Sunday, April 8, 2012

Easter Island

Rapa Nui a.k.a. Easter Island was reached by the first Europeans on Easter Sunday, 1722.  The first footage of Rapa Nui I saw was from surf documentaries I watched with my brother, as there are huuuge waves off the coast of the island.  But another doc, called "180 degrees South" that I caught on Netflix brought another aspect of the island into my consciousness.

Moai statues assembled on Rapa Nui
Among the things that led to the downfall of the original Rapa Nui civilization was environmental degradation, specifically, deforestation.  In order to erect all their huge symbolic statues, they cut down their forests in an unsustainable manner and after centuries their forests were disappearing and things like fishing fell by the wayside because they were strapped for lumber.  Other things like  Europeans, disease, and slave raiders helped erode their civilization, but this is still a perfect microcosmic example of what we humans today are doing now on a global level--ignorantly using up our world's precious resources of air, water, and forests.

You'd think, oh, didn't the Rapa Nuians see that they were diminishing their forests--why didn't they just slow down?  And we too, as a global populous, are cutting down  majestic tracks of forest to make way for Agribusiness, erecting factories to burn carbon that's hundreds of millions of years old, and digging up mountains to get more of it.  Sure, I myself am not doing these things, but the 20 year old girls in ancient Rapa Nui  probably weren't cutting down the trees themselves either.  Today, and every day, we all need to take responsibility and engage in conversations about how important our environment is to us with each other and with our national and world leaders.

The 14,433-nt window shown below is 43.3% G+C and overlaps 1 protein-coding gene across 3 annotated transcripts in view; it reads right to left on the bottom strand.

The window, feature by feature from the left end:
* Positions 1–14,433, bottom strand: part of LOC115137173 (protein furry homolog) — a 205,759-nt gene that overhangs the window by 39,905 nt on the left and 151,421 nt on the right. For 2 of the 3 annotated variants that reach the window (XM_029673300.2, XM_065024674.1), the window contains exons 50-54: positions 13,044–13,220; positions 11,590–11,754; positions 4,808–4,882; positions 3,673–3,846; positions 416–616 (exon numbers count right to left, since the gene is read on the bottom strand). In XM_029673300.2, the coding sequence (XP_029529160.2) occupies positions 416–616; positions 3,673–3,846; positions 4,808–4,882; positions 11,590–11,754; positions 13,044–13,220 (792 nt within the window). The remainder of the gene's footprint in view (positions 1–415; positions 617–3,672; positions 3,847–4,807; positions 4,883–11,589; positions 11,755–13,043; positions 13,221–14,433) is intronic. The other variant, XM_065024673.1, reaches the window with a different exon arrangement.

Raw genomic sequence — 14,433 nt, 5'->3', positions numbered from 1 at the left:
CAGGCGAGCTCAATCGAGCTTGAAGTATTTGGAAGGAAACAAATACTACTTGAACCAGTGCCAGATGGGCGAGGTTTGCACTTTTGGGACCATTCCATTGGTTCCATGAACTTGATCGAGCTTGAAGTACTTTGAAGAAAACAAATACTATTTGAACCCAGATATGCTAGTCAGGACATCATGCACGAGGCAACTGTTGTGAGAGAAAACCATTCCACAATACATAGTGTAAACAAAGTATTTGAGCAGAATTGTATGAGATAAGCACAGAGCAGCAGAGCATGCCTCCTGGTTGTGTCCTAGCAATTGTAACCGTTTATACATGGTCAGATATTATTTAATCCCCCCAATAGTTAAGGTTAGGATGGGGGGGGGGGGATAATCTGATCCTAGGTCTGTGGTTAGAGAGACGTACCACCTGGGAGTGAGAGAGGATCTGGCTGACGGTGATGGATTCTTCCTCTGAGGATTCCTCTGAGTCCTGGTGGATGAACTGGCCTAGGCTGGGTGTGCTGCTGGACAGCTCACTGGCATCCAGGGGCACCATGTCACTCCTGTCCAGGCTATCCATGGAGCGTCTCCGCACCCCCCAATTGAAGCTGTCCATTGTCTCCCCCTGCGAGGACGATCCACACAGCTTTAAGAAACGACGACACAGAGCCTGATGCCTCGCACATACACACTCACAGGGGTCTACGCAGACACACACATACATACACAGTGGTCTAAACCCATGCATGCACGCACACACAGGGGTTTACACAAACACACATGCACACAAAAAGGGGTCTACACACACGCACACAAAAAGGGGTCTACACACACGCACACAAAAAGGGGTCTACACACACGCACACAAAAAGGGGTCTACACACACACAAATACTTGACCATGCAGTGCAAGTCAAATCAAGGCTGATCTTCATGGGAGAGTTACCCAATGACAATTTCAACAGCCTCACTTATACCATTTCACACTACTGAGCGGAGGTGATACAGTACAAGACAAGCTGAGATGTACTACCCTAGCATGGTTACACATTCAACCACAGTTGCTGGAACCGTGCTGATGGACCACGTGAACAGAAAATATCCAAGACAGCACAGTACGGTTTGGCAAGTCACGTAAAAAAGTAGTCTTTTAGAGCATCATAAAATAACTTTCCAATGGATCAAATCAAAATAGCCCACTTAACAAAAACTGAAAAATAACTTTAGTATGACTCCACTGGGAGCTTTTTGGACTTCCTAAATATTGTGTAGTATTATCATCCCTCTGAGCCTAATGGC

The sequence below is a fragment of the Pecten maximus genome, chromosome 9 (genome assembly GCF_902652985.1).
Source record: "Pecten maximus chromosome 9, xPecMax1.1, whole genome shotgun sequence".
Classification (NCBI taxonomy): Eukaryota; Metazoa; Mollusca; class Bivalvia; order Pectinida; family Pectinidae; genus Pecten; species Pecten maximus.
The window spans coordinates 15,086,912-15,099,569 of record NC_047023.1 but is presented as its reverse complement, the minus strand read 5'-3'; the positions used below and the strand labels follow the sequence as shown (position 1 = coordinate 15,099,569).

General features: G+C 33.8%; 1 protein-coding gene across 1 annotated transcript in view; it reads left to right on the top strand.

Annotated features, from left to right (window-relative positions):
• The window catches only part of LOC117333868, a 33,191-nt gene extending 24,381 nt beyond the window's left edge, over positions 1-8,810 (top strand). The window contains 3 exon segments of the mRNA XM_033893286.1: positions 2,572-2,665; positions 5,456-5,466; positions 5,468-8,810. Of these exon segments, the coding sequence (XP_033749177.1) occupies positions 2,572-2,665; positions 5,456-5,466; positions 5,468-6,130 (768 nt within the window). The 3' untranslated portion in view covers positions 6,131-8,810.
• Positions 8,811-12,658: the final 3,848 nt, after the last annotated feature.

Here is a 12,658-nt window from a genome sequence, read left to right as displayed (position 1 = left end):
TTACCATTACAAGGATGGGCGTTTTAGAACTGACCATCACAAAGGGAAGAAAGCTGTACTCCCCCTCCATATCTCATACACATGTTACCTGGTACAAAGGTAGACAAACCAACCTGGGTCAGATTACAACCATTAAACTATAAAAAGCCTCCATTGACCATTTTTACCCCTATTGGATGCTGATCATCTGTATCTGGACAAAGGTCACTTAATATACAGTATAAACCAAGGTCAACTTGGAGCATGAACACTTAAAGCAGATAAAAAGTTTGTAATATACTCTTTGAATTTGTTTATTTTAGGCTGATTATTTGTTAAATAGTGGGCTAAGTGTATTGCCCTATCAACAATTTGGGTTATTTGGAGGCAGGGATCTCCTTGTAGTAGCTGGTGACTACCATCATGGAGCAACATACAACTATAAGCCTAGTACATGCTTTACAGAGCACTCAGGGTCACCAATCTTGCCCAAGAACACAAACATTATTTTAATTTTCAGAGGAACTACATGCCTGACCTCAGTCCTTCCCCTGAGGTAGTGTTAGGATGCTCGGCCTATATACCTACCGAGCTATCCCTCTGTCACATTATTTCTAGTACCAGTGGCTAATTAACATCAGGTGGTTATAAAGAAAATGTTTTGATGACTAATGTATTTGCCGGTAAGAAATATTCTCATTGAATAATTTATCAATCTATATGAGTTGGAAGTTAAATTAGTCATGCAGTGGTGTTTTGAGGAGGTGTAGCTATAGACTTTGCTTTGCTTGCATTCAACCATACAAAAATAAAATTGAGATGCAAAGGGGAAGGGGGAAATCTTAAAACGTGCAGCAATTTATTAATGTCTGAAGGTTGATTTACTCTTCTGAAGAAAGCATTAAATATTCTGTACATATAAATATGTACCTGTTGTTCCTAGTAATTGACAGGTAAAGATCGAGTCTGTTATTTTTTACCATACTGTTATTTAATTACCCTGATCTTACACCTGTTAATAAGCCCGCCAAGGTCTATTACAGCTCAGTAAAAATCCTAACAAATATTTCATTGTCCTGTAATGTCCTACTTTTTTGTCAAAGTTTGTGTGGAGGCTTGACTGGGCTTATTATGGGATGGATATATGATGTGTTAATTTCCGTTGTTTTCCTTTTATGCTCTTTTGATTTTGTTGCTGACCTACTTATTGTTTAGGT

We don't need to shame each other into changing our ways--it's obviously a "natural" handicap of our species to do this type of thing since it is universal across ancient and present-day civilizations of all sizes and from diverse geographic areas.  The first step is admitting we have a problem that we can fix.  That was done decades ago, but we have not been following a plan!  This generation needs to accept  that we, as well as all the generations before us, suffer from short-sightedness and err on the side of convenience.  We can work out solutions that make us collectively behave less selfishly and more intelligently.  We need to get the whole world to believe that we can become much more efficient, much more responsible, and much less dependent on corrupting the environment we depend on.

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